Continental Congress

The Continental Congress was a series of legislative bodies, with some executive function, for thirteen of Britain's colonies in North America, and the newly declared United States just before, during, and after the American Revolutionary War. The term "Continental Congress" most specifically refers to the First and Second Congresses of 1774–1781 and, at the time, was also used to refer to the Congress of the Confederation of 1781–1789, which operated as the first national government of the United States until being replaced under the Constitution of the United States. Thus, the term covers the three congressional bodies of the Thirteen Colonies and the new United States that met between 1774 and 1789.

The First Continental Congress was called in 1774 in response to growing tensions between the colonies culminating in the passage of the Intolerable Acts by the British Parliament. It met for about six weeks and sought to repair the fraying relationship between Britain and colonies, while asserting the rights of colonists, proclaiming and passing the Continental Association (a unified trade embargo against Britain), and calling for a second congress. The Second Continental Congress convened in 1775 in the wake of the breakout of hostilities in Massachusetts. Soon after meeting, this second Congress sent the Olive Branch Petition to King George III while also selecting George Washington as the head of the new Continental Army. After peace was not forthcoming, the same congress drafted and adopted the Independence resolution and the Declaration of Independence in July 1776, proclaiming that the former colonies were now independent sovereign states.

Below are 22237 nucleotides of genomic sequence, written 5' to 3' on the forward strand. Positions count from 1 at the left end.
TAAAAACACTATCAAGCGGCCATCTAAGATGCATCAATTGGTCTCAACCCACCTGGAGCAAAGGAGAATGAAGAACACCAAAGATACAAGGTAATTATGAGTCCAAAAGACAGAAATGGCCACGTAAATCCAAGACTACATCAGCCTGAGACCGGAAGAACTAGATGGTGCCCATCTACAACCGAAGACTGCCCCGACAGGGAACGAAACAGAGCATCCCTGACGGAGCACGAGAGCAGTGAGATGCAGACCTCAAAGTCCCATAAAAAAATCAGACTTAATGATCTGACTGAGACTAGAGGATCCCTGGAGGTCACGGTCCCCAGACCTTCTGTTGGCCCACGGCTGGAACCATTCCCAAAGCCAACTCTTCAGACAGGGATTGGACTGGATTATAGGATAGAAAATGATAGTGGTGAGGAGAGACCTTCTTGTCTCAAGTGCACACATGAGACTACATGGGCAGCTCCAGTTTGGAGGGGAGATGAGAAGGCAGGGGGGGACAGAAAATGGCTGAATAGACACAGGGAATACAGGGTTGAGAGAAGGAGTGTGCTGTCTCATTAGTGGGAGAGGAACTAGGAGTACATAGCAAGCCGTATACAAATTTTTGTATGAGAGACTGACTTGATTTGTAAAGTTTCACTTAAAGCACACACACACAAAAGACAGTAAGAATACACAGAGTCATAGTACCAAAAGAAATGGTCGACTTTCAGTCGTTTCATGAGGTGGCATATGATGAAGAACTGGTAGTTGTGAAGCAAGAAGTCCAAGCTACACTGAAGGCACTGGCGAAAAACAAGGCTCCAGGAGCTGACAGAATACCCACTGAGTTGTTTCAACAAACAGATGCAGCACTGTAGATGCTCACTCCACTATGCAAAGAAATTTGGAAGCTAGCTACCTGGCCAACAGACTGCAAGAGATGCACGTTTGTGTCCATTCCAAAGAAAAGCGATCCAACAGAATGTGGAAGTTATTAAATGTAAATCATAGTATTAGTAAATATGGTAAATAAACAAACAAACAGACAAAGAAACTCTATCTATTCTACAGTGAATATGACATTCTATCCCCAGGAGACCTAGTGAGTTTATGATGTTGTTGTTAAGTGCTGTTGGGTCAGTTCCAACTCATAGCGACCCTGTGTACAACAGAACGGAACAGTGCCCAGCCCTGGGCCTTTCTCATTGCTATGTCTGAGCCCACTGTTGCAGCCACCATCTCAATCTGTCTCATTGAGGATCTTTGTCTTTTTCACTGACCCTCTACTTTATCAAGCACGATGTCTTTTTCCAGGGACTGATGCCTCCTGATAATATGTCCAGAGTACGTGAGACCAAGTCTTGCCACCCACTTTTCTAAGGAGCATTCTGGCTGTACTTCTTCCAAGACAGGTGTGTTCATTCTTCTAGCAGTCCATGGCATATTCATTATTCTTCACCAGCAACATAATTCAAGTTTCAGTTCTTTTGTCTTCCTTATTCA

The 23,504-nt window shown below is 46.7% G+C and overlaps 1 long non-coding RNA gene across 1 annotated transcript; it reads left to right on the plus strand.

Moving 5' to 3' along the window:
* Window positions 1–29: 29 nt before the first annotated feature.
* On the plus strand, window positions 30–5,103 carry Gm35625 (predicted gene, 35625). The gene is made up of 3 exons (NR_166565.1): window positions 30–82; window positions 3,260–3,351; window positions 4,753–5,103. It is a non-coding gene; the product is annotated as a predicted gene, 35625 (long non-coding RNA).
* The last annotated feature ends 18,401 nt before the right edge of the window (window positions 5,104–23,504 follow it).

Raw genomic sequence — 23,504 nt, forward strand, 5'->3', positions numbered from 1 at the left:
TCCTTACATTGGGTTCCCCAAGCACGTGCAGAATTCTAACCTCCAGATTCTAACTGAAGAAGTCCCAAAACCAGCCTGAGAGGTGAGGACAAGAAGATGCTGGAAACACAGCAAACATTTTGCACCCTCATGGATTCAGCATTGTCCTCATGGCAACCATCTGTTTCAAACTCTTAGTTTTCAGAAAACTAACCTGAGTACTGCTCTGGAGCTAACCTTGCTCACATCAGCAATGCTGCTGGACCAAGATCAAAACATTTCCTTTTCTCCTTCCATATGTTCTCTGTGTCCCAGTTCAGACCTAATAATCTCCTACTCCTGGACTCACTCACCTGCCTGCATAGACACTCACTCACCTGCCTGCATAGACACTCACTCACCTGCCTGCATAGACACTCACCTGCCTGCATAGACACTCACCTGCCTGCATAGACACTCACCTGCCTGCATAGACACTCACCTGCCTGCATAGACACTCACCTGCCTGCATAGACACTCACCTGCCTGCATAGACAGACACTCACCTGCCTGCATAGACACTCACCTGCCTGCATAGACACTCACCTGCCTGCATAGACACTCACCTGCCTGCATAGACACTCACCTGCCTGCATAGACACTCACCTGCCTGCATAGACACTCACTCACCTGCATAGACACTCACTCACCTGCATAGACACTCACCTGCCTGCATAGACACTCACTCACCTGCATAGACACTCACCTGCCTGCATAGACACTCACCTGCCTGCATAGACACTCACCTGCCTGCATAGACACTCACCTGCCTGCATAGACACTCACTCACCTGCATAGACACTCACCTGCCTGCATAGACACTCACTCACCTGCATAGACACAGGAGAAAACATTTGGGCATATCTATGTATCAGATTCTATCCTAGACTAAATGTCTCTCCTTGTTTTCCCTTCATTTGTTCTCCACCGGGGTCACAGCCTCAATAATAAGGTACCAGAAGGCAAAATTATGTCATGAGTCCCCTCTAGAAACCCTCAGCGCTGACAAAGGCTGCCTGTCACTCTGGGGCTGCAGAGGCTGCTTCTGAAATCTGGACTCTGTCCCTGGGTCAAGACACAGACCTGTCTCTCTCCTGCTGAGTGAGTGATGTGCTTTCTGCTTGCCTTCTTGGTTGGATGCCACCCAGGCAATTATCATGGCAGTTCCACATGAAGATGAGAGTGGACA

The Second Continental Congress served as the provisional government of the U.S. for most of the War of Independence. In March 1781, the nation's first Frame of Government, the Articles of Confederation and Perpetual Union, came into force, at which time the body became what later was called the Congress of the Confederation. This unicameral governing body would convene in eight sessions before adjourning in 1789, when the 1st United States Congress under the new Constitution of the United States took over the role as the nation's legislative branch of government.

Both the First and Second Continental Congresses convened in Philadelphia, though with the city's capture during the Revolutionary War, the Second Congress was forced to meet in other locations for a time. The Congress of Confederation was also established in Philadelphia and later moved to New York City which served as the U.S. capital from 1785 to 1790.

Much of what is known today about the daily activities of these congresses comes from the journals kept by the secretary for all three congresses, Charles Thomson. Printed contemporaneously, the Journals of the Continental Congress contain the official congressional papers, letters, treaties, reports and records. The delegates to the Continental and Confederation congresses had extensive experience in deliberative bodies, with "a cumulative total of nearly 500 years of experience in their Colonial assemblies, and fully a dozen of them had served as speakers of the houses of their legislatures."[1]


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